New Delhi: The washout of the winter session of Parliament had its echo at the Congress Plenary Session on Monday with the opposition BJP slammed for holding the two Houses "hostage" to political expediency and accused of "subverting" the Constitution.
The main Opposition party while reacting to the hard hitting remarks of Congress president Sonia Gandhi and Finance Minister Pranab Mukherjee in this regard rebutted the charge that it had resorted to political blackmail. The washout of Lok Sabha and Rajya Sabha had led to an estimated loss of Rs 146 crore to the nation.
"Pranab Mukherjee has chosen to say in a resolution that the principal opposition party has led the Parliament towards almost a subversion of the Constitution. These are not the ways in which the ruling party is expected to come with its answers to the people," BJP spokesperson Nirmala Sitharaman said.
Attacking the BJP in connection with the stalling of Parliament over the demand for a JPC probe on the 2G spectrum allocation scam, Sonia in her presidential address said, "Can anything possibly justify bringing Parliament to a halt? Can the Opposition justify undermining the norms on which parliamentary democracy functions."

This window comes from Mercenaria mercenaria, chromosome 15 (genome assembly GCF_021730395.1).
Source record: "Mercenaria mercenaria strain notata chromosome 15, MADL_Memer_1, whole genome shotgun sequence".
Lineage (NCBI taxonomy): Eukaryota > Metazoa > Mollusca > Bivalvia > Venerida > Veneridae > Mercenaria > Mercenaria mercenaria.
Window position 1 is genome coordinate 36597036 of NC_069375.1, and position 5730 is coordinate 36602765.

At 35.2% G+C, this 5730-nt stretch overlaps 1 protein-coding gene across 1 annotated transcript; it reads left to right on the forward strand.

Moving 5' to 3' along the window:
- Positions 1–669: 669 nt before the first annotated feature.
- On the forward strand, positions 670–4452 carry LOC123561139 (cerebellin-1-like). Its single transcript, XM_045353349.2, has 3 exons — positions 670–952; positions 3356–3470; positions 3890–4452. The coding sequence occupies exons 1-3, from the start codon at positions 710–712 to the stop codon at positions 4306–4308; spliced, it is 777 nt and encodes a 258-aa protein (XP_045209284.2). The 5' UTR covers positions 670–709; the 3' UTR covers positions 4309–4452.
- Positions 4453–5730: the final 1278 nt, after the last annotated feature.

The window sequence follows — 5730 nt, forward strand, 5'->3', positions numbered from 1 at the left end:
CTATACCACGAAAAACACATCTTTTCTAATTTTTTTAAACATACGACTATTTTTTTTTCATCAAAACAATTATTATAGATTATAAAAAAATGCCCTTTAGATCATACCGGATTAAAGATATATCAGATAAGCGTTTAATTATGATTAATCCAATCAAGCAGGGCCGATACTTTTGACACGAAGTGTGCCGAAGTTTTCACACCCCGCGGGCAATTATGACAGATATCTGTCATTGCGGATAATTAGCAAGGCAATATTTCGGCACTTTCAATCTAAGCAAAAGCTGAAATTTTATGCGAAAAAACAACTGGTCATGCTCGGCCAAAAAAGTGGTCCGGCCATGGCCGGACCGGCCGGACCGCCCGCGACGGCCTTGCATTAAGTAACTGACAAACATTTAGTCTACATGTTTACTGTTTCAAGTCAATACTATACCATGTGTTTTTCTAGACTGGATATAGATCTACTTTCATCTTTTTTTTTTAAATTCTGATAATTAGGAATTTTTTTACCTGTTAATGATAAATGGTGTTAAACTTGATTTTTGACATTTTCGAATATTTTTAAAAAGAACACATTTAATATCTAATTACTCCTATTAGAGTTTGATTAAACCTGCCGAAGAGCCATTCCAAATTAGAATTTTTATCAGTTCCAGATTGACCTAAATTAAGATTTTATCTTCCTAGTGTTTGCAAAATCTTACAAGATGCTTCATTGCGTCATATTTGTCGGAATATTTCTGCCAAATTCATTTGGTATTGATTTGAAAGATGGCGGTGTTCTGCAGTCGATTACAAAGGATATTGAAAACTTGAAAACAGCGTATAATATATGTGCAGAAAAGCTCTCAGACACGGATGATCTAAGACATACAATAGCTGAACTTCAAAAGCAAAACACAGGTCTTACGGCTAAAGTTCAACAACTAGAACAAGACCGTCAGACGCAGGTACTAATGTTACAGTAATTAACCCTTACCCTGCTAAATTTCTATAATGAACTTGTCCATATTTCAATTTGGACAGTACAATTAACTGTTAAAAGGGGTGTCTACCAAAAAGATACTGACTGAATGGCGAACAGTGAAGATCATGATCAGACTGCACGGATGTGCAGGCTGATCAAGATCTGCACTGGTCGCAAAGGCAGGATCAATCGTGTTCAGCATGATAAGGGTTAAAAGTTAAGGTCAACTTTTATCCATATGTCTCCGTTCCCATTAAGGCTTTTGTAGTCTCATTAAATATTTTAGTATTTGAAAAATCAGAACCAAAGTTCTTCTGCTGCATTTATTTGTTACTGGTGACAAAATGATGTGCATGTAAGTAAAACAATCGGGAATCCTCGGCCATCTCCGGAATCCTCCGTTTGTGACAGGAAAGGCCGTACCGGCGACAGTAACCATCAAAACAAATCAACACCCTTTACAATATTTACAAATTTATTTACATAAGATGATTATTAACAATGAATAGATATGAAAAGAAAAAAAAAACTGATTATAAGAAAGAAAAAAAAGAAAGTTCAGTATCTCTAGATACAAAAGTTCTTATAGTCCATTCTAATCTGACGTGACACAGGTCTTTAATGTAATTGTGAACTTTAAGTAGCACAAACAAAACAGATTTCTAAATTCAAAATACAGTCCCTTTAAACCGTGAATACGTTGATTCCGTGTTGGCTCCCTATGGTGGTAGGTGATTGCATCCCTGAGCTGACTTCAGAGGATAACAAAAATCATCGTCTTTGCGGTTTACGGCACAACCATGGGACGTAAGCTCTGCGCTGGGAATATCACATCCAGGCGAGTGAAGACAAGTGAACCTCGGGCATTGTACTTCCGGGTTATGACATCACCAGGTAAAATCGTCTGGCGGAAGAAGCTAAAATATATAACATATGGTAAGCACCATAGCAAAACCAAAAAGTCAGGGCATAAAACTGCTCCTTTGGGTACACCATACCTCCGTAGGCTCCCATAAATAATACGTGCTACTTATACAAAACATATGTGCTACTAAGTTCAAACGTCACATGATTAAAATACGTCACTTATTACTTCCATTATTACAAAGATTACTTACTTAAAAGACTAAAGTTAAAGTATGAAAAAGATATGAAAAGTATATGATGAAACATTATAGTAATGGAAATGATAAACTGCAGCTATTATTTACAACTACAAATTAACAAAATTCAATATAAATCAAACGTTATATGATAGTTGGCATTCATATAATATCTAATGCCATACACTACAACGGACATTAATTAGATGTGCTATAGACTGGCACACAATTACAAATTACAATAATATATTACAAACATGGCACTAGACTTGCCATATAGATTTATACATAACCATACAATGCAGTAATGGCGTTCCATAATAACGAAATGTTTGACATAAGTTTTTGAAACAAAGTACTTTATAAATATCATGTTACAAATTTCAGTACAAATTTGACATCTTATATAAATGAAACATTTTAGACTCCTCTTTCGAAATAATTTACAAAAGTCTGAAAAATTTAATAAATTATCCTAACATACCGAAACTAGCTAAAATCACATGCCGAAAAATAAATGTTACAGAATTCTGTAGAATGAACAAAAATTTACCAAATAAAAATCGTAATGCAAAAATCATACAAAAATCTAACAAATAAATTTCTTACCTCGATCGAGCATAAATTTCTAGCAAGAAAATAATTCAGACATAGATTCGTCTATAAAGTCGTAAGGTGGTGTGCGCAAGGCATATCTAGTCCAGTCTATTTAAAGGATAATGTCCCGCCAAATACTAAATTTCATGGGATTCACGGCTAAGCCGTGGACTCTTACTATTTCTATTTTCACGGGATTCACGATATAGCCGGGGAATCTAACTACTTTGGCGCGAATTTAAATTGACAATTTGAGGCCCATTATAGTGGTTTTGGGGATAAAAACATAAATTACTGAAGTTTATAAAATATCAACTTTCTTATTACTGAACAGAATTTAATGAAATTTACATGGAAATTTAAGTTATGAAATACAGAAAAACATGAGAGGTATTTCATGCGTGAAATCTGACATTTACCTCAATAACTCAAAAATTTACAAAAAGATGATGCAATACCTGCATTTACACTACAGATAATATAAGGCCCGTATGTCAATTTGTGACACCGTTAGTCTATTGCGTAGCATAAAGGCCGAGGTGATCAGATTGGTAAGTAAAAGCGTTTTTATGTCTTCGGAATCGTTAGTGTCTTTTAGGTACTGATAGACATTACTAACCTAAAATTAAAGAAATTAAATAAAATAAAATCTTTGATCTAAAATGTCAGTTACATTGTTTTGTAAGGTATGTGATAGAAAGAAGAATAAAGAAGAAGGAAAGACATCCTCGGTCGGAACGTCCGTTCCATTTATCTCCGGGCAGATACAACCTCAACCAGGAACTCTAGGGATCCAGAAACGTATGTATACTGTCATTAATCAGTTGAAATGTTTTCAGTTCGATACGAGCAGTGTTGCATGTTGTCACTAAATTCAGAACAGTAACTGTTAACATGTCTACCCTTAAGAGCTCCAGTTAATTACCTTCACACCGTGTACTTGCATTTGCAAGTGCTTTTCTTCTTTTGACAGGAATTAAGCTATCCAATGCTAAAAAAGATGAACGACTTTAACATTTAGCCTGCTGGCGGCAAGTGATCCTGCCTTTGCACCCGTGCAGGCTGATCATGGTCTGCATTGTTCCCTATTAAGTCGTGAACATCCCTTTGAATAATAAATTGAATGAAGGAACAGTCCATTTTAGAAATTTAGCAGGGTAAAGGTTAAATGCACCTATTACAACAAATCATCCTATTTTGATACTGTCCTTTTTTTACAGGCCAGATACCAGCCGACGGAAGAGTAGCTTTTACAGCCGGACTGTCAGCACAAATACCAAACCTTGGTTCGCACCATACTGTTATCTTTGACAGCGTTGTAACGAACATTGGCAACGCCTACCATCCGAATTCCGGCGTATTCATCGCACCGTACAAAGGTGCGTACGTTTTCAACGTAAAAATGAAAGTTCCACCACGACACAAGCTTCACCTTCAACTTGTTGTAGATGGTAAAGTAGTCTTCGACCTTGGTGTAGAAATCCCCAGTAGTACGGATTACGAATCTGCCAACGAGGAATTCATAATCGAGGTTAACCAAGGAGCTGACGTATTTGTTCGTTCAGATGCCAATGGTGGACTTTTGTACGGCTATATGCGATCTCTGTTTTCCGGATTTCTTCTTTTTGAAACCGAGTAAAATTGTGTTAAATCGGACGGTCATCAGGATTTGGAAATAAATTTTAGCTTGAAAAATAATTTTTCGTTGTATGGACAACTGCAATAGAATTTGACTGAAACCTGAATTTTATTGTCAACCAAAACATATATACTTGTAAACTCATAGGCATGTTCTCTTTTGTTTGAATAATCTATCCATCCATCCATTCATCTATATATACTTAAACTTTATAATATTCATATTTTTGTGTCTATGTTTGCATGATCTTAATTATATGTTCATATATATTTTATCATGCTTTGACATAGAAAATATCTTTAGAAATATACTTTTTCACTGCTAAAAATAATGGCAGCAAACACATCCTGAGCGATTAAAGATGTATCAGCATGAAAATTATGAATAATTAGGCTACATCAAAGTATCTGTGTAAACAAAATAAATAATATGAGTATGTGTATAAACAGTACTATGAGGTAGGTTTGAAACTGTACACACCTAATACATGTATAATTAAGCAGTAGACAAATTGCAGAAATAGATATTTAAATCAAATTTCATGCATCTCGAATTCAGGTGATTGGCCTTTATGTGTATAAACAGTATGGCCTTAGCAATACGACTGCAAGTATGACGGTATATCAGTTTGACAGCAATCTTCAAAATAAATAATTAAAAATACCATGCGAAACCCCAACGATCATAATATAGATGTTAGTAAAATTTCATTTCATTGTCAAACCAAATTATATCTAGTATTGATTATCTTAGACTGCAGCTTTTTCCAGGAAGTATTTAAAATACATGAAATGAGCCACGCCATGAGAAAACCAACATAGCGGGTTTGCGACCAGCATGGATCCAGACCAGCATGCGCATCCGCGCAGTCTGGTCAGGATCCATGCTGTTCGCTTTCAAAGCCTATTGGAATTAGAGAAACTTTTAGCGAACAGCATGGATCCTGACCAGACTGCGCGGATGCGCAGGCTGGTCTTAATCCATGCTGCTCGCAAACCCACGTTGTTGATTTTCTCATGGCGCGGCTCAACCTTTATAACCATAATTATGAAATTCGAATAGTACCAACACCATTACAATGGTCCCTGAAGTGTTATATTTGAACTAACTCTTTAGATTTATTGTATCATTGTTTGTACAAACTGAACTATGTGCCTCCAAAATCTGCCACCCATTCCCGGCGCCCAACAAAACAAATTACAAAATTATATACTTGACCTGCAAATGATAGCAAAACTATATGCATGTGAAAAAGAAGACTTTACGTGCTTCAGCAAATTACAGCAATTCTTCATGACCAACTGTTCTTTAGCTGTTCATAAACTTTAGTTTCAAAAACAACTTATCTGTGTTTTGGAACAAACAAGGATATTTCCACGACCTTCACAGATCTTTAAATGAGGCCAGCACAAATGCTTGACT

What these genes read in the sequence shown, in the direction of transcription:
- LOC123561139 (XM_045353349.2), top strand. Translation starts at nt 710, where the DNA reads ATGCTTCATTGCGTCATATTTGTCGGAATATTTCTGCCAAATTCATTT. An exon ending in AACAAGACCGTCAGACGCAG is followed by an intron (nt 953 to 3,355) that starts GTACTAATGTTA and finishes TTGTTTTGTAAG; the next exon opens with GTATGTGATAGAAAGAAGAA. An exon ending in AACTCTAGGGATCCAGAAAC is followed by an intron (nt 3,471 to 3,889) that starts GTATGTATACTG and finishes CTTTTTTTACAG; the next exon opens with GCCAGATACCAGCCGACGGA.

Sonia said Parliament cannot be held "hostage" to political expediency as it was the forum to discuss and resolve contentious issues.
Making a scathing attack on the BJP, Mukherjee, who is also the Leader of the House in Lok Sabha, accused it of subverting the Constitution by stalling Parliament repeatedly.
He also rejected the opposition demand for a JPC probe into the alleged irregularities in the 2G spectrum allocations contending that the government had handed over the case to CBI last year "whereas the BJP raised the issue only in 2010".
"You (BJP) are asking for a JPC in 2010...The CBI has been probing the 2G spectrum case since 2009. The CBI filed an FIR in the matter in October 2009," Mukherjee said while moving the political resolution at the Plenary session at Burari on the fringes of the national capital.
He contended that a joint parliamentary committee cannot probe any case but only make recommendation to the government.
Ruling out setting up a JPC, he said the oldest watchdog body of the country -- the Public Accounts Committee – has been examining the 2G spectrum issue and simultaneous investigations were being carried out by the CBI, a one-man Commission set up by the Telecom Ministry, Income Tax officials and the Enforcement Directorate.
"What will a JPC do? There is no rational explanation," he said and accused the opposition of subverting the Constitution by forcing repeated adjournments of Parliamentary proceedings.